It is settled law that the Articles of a company would prevail when there is a contradiction between the SHA and the Articles. But assuming that there is a certain provision in the SHA that has not been incorporated in the articles of the Company, would it mean that merely because the articles are silent (not contradictory), the articles will prevail?
The answer to this question might lie in recognition of the legal position that a company is controlled only by its Memorandum and Articles. The Articles are a form of a statutory contract binding all the members of the company as regards the affairs of the company. A company cannot contract outside the Articles in so far as the management of the affairs of the Company is concerned, and any other agreement attempting to bind the company as regards its affairs, not provided for in the Articles and Memorandum of the company, may not be enforceable. For instance, a provision in a SHA giving a casting vote to the Chairman of the Board in case of a tie, not provided in the Articles, will not be enforceable. However, this may also depend on whether the company is a party to the SHA. (See Russell v. Northern Bank Development Corp Ltd,  1 WLR 588 )
In World Phone, the Board of Directors of the company passed a resolution approving a rights issue in accordance with the Articles of the company, even though such an action required the affirmative vote of the Appellant in accordance with a SHA entered into between the shareholders of the company. The Company Law Board had held that since the provisions of the SHA granting an affirmative vote to the appellant were not incorporated in the Articles of the company, the said provision is unenforceable and the board resolution approving the rights issue was valid. On appeal, Justice Muralidhar of the Delhi High court held;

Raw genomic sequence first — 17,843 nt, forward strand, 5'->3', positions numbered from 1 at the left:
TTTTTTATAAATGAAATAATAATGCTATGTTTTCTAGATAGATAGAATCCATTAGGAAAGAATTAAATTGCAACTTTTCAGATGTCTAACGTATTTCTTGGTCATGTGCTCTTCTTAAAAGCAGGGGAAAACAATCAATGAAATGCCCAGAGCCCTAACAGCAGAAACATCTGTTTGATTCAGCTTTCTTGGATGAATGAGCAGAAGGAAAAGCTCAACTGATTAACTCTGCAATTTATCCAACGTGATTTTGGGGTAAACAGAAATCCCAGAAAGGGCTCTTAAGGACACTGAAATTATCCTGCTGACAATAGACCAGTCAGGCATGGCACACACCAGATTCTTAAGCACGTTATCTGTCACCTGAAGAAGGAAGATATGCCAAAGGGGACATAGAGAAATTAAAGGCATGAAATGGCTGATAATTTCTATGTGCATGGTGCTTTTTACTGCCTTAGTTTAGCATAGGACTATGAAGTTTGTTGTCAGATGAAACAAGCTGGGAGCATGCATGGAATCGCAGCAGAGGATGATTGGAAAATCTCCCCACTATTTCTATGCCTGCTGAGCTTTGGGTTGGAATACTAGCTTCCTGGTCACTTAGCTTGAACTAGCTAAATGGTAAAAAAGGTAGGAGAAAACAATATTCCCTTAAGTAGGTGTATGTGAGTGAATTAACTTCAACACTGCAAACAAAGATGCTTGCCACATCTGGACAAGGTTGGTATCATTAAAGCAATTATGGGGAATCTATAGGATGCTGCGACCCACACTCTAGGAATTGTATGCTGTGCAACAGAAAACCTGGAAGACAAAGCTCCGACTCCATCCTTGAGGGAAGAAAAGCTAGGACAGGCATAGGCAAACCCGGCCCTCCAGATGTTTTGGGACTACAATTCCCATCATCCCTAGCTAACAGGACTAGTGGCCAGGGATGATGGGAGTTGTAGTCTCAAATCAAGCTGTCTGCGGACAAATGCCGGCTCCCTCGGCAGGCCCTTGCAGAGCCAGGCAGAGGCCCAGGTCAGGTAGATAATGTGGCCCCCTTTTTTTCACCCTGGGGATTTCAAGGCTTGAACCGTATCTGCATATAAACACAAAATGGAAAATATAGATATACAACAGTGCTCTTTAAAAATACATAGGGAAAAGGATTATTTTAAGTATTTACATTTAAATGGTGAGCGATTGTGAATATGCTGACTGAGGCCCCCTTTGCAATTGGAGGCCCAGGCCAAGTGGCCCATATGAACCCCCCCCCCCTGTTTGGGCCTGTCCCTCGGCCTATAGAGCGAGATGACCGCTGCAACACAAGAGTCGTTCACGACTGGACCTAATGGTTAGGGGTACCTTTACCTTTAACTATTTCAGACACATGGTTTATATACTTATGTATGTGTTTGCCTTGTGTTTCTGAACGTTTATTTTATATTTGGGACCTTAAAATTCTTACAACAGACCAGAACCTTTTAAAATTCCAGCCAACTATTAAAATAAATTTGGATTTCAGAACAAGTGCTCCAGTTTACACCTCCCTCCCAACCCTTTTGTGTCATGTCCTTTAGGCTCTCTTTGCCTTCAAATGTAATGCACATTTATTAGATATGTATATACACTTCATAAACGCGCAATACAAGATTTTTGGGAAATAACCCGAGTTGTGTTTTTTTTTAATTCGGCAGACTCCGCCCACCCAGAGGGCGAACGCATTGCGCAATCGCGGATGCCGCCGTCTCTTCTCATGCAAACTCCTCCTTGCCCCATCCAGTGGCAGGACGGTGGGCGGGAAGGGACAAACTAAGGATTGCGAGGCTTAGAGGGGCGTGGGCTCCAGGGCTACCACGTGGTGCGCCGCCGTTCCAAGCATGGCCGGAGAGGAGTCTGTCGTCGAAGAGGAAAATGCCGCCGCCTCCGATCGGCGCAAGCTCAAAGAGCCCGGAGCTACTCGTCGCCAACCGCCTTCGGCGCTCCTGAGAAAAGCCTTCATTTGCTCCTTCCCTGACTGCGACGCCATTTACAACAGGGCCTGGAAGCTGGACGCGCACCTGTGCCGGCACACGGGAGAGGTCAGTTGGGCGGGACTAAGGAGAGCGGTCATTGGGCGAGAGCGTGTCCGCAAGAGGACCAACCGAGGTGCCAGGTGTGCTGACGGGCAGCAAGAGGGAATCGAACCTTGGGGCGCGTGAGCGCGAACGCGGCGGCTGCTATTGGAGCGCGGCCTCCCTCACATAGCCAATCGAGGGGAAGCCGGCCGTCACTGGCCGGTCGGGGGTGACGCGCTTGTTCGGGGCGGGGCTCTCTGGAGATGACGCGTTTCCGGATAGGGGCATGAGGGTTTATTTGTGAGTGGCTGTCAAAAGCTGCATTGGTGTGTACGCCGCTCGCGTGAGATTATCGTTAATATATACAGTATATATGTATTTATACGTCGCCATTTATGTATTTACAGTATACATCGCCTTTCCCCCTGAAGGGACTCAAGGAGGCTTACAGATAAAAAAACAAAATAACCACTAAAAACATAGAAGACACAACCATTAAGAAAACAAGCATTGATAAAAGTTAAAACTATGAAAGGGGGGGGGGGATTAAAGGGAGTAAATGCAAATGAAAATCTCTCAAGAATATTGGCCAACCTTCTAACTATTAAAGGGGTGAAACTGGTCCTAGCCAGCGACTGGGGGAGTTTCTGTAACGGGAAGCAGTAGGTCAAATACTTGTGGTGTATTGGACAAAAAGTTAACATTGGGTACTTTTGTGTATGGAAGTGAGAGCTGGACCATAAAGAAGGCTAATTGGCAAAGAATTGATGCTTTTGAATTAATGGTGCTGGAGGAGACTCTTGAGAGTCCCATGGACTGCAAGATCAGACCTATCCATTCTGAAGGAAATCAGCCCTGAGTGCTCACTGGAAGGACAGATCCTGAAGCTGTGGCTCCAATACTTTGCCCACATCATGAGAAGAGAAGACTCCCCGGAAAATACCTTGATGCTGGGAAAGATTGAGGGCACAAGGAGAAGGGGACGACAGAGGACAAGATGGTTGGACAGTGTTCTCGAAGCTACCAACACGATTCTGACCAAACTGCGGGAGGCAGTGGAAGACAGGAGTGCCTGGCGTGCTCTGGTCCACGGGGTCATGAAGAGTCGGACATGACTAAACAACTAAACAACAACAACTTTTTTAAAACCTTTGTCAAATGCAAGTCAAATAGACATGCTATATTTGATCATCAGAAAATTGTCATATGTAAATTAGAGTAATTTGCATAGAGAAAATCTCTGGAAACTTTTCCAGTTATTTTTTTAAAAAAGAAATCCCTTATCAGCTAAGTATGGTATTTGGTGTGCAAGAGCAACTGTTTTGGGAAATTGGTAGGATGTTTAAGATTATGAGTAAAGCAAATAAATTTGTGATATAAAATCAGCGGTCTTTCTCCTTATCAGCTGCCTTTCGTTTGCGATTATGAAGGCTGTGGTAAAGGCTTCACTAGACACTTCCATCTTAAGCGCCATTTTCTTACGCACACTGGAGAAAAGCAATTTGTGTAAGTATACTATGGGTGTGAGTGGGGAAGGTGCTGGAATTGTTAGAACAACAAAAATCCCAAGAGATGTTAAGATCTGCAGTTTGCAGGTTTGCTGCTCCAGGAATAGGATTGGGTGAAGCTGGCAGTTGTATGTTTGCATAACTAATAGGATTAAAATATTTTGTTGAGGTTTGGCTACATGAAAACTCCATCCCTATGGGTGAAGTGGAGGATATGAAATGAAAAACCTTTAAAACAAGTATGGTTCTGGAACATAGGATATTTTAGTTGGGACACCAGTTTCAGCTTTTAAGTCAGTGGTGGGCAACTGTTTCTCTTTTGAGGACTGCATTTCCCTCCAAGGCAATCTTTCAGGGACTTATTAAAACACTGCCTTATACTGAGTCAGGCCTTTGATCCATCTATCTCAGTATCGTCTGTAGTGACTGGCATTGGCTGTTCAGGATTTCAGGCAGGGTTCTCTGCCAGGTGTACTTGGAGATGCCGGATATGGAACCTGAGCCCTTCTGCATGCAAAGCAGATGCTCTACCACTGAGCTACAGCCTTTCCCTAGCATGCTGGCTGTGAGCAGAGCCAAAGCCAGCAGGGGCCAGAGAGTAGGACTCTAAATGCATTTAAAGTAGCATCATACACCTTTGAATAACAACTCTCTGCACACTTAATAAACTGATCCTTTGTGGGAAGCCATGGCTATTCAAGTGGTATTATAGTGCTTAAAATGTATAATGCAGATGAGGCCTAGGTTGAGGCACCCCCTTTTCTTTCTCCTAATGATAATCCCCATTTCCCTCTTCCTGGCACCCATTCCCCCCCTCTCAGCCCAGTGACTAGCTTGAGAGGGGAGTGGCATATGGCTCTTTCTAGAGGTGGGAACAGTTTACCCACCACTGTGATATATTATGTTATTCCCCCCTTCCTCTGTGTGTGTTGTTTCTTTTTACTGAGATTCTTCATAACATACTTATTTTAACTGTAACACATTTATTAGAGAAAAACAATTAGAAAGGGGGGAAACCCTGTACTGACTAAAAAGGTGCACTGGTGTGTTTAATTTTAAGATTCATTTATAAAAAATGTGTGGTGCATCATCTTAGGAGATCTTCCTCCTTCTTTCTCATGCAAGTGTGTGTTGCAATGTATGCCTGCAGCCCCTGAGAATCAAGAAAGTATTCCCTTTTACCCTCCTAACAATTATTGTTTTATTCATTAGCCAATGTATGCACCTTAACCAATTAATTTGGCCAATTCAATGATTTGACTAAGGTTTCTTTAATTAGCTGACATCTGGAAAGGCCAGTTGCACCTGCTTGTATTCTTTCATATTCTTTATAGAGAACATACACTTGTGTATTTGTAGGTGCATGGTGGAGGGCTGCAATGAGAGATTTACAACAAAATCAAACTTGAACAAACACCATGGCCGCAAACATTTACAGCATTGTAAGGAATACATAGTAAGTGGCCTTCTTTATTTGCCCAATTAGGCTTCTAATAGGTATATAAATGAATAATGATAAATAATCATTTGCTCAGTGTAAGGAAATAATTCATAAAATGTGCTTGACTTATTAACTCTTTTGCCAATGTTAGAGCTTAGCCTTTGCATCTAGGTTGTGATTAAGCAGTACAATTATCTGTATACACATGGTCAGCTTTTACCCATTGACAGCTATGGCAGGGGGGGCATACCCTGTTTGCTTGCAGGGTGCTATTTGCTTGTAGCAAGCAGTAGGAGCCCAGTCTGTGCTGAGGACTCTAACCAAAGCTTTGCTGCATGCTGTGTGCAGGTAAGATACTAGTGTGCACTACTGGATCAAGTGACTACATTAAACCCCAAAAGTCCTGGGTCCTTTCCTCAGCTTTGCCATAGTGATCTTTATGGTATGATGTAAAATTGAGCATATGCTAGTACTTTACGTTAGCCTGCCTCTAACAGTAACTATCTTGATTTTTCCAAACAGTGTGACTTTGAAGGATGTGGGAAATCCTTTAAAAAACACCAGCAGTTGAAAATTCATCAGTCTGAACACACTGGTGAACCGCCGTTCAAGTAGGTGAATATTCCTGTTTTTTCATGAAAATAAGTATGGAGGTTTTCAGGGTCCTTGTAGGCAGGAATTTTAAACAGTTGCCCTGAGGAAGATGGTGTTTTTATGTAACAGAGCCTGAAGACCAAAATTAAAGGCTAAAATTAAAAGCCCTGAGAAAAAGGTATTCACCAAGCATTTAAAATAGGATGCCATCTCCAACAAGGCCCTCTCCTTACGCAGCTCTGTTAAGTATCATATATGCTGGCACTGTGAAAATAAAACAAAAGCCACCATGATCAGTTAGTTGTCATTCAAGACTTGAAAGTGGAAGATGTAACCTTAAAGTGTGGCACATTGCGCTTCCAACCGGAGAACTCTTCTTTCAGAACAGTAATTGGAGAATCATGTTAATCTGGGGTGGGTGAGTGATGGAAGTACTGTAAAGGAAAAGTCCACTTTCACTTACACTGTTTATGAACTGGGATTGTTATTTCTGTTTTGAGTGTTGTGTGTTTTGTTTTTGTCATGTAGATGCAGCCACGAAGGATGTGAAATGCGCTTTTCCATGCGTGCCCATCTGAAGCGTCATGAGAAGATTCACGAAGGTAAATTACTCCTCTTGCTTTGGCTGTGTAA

“ the legal position is that wherethe articles of association are silent on the existence of an affirmative vote, it will not be possible to hold that a clause in an agreement between shareholders would be binding without being incorporated in the articles of association. The question to be asked is whether the provisions of an agreement, that are not inconsistent with the Act, but are also not part of the articles of association, can be said to be applicable. All that section 9 states is that the clauses in the agreement that that “repugnant” to the Act shall be “void”. This does not mean that the clauses in the agreement which are not repugnant to the Act would be enforceable, notwithstanding that they are not incorporated in the articles of association.”